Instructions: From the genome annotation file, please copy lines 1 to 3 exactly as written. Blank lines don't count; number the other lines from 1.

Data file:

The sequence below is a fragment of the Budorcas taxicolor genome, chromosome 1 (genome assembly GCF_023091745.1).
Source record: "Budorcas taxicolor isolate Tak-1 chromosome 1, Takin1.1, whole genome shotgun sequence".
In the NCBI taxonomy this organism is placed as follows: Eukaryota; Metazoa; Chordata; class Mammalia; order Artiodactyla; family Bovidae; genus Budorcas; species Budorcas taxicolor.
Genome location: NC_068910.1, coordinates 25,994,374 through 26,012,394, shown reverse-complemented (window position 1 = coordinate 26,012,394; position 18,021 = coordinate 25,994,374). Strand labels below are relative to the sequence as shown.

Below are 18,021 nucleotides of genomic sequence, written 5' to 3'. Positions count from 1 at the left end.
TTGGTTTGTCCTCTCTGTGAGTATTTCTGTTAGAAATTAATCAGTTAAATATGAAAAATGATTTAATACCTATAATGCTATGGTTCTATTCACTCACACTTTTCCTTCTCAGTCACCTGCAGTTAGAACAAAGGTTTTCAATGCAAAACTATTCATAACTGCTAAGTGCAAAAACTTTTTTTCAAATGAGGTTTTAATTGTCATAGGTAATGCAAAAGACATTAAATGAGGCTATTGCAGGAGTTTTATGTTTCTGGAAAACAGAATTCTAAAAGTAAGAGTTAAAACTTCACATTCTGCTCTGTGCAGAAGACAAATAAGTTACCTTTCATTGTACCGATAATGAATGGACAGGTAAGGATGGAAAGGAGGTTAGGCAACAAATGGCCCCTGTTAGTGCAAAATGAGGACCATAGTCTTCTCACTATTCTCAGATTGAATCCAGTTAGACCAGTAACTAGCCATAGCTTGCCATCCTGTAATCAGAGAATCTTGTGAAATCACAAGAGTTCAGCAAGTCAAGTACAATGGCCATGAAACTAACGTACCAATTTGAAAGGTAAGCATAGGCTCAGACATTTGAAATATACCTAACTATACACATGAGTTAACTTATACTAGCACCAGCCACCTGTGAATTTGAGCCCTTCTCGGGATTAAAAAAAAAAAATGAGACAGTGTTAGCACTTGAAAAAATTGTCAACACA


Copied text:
The sequence below is a fragment of the Budorcas taxicolor genome, chromosome 1 (genome assembly GCF_023091745.1).
Source record: "Budorcas taxicolor isolate Tak-1 chromosome 1, Takin1.1, whole genome shotgun sequence".
In the NCBI taxonomy this organism is placed as follows: Eukaryota; Metazoa; Chordata; class Mammalia; order Artiodactyla; family Bovidae; genus Budorcas; species Budorcas taxicolor.